Sep 12, 2020 - 3:37pm

I mean what you mentioned is the biggest of many shitshows. The  SEC's problem is that the loss of investor value is a larger mandate for them than stupidity, and jailing him would likely absolutely tank that.

I think that they hit the minimum S&P inclusion requirement prior to this quarter. (Its Saturday I'm not going to call them and ask what datasources they use and confirm)  The committee does have final say and this would be one of the largest adds ever.  Thankfully not much of what I do would be affected, since I basically never run with cap weight products, but it would be a mess for some of our competitors. (maybe I should have been rooting for it)

I generally see somebody I know on TV on Bloomberg/CNBC etc. once or twice a week. This sounds cool, until I remind myself that I see somebody I know on ESPN five days a week.
Sep 11, 2020 - 9:47pm

No one cares about the Dow, not a real benchmark. 

Regarding oil and Exxon, Covid hit oil demand just as Saudi/Russia had a price war. So oil capex/production fell hard, once the economy recovers oil demand will pick up and with it oil prices will rise due to the current capex/production cut among E&Ps. 

Sure, EVs are an impact, but a longer term issue. If the USD remains weak, that's another demand driver for oil and boost for global growth. 

Next year should be a good year for oil, and with it major and (surviving) minor oil producers.  



  • Prospect in IB - Ind
Sep 12, 2020 - 9:16am

Right... you didn’t mention how the demand growth forecast continuous being lowered. O&G will never completely die, there’s simply no way (yet) to replace petrochemicals or internal combustion engines for big transportation modes.
However, there’s no growth anymore in that industry. Not when you have different players that can flood the market in a second (Saudi Arabia, russia, shale...)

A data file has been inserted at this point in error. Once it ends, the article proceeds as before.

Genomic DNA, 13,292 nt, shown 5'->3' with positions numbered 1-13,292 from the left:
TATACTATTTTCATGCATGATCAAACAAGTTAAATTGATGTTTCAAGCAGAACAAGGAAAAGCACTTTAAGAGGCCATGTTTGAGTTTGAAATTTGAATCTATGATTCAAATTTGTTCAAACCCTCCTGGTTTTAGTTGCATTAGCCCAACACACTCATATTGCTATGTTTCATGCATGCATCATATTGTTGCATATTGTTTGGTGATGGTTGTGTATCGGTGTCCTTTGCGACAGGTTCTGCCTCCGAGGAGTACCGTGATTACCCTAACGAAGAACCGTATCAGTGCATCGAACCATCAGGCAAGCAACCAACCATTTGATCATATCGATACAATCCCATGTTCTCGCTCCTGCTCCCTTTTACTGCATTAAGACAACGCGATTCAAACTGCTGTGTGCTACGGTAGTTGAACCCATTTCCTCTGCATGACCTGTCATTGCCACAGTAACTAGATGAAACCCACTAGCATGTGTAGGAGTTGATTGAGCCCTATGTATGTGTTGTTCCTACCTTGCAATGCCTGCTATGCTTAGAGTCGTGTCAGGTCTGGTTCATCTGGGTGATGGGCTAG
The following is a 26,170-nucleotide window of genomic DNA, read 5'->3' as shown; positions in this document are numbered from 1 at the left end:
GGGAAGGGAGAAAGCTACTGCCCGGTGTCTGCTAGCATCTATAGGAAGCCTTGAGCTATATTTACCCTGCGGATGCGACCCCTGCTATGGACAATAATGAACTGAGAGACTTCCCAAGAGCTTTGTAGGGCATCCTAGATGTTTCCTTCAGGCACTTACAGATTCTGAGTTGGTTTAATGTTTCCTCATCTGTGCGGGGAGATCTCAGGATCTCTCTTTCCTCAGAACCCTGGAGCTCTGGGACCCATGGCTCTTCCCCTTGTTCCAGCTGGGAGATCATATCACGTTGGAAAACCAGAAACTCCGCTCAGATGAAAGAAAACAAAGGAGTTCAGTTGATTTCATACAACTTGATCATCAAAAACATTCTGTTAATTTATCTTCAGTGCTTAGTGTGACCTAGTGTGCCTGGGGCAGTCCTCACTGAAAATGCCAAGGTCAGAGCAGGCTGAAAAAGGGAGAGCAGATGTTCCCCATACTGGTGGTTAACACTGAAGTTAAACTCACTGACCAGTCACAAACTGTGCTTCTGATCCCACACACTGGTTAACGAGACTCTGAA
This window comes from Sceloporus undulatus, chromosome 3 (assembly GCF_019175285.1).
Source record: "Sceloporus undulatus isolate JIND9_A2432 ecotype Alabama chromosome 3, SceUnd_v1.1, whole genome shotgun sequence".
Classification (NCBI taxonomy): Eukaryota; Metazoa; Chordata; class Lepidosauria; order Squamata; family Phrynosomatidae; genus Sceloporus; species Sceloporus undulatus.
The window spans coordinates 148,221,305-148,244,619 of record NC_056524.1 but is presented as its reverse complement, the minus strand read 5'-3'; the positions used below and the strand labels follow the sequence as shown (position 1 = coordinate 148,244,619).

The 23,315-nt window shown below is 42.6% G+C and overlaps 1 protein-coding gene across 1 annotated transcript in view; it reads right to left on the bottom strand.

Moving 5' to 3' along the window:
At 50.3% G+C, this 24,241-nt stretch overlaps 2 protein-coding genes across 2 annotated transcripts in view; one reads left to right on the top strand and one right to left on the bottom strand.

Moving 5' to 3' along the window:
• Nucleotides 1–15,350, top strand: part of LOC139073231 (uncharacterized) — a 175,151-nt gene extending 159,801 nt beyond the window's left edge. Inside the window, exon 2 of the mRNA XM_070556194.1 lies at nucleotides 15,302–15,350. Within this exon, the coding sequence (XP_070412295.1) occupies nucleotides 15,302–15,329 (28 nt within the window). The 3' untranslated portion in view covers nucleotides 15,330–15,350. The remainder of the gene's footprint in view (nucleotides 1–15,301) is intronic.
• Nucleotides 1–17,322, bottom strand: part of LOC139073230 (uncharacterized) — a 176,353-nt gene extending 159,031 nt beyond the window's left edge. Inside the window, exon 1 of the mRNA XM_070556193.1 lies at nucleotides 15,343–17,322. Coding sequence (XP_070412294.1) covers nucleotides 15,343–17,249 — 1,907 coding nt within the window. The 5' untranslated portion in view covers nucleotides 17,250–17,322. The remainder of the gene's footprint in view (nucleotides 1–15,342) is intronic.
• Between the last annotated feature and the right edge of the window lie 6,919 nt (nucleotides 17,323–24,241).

"Drill, Baby, Drill" - Sarah Palin
Sep 12, 2020 - 9:42am

Not sure why I'm getting MS for contributing to a discussion. Throwing MS doesn't really encourage discussion.  

I would say that demand timing is an unknown forecast that covid is blurring right now. Sure EVs are rising, but the emerging mkt population (oil demand growth source) won't be driving Tesla's anytime soon. GS's rpt out last week (MS had a similar one this week) has oil demand reaching pre-covid level by 2022, that's all about the economic recovery post-covid, nothing to do w/ EV. 

Don't get me wrong, I'm not for oil by any means, but the timing of widespread EV penetration is impossible to forecast and oil will be with us (like it or not) for a while. 

As for the players, this really isn't new. We've had oil producers that could flood the mkt in a second (Saudi, Russia). Shale isn't a unified actor by any means that can flood the market in a second. More that tech is improving to drive down wellhead cost, but some basins will never be competitive due to the rock (i.e. the Mississippian) while others will be (Permian) and infrastructure is key for shale (one reason why the Bakken never really took off). 




Sep 12, 2020 - 3:31pm